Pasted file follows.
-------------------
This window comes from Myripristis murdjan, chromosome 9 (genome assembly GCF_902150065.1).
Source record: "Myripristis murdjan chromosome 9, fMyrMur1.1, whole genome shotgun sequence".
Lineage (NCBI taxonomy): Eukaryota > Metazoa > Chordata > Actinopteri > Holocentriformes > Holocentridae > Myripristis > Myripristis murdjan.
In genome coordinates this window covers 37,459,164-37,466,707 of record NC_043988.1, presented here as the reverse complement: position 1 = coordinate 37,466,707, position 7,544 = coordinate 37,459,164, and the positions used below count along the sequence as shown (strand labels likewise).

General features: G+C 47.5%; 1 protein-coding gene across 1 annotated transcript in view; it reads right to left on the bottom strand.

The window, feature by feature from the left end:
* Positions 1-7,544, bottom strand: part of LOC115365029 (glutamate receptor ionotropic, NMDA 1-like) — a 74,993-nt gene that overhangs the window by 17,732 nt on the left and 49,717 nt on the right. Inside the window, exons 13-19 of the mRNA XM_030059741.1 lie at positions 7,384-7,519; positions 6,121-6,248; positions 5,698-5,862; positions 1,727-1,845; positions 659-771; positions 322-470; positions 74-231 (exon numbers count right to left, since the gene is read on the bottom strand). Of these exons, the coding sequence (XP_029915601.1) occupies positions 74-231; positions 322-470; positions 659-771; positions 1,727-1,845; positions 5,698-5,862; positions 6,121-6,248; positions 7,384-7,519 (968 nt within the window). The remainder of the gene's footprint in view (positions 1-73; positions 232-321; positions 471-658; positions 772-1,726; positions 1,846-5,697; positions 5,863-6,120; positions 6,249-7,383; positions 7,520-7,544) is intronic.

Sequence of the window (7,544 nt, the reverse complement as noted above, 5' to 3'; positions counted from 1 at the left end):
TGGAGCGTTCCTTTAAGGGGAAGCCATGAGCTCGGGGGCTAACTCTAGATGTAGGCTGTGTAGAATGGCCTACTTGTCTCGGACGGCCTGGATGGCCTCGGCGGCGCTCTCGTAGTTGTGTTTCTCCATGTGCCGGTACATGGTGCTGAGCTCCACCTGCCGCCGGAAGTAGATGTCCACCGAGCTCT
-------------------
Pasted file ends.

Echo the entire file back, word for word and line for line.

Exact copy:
This window comes from Myripristis murdjan, chromosome 9 (genome assembly GCF_902150065.1).
Source record: "Myripristis murdjan chromosome 9, fMyrMur1.1, whole genome shotgun sequence".
Lineage (NCBI taxonomy): Eukaryota > Metazoa > Chordata > Actinopteri > Holocentriformes > Holocentridae > Myripristis > Myripristis murdjan.
In genome coordinates this window covers 37,459,164-37,466,707 of record NC_043988.1, presented here as the reverse complement: position 1 = coordinate 37,466,707, position 7,544 = coordinate 37,459,164, and the positions used below count along the sequence as shown (strand labels likewise).

General features: G+C 47.5%; 1 protein-coding gene across 1 annotated transcript in view; it reads right to left on the bottom strand.

The window, feature by feature from the left end:
* Positions 1-7,544, bottom strand: part of LOC115365029 (glutamate receptor ionotropic, NMDA 1-like) — a 74,993-nt gene that overhangs the window by 17,732 nt on the left and 49,717 nt on the right. Inside the window, exons 13-19 of the mRNA XM_030059741.1 lie at positions 7,384-7,519; positions 6,121-6,248; positions 5,698-5,862; positions 1,727-1,845; positions 659-771; positions 322-470; positions 74-231 (exon numbers count right to left, since the gene is read on the bottom strand). Of these exons, the coding sequence (XP_029915601.1) occupies positions 74-231; positions 322-470; positions 659-771; positions 1,727-1,845; positions 5,698-5,862; positions 6,121-6,248; positions 7,384-7,519 (968 nt within the window). The remainder of the gene's footprint in view (positions 1-73; positions 232-321; positions 471-658; positions 772-1,726; positions 1,846-5,697; positions 5,863-6,120; positions 6,249-7,383; positions 7,520-7,544) is intronic.

Sequence of the window (7,544 nt, the reverse complement as noted above, 5' to 3'; positions counted from 1 at the left end):
TGGAGCGTTCCTTTAAGGGGAAGCCATGAGCTCGGGGGCTAACTCTAGATGTAGGCTGTGTAGAATGGCCTACTTGTCTCGGACGGCCTGGATGGCCTCGGCGGCGCTCTCGTAGTTGTGTTTCTCCATGTGCCGGTACATGGTGCTGAGCTCCACCTGCCGCCGGAAGTAGATGTCCACCGAGCTCT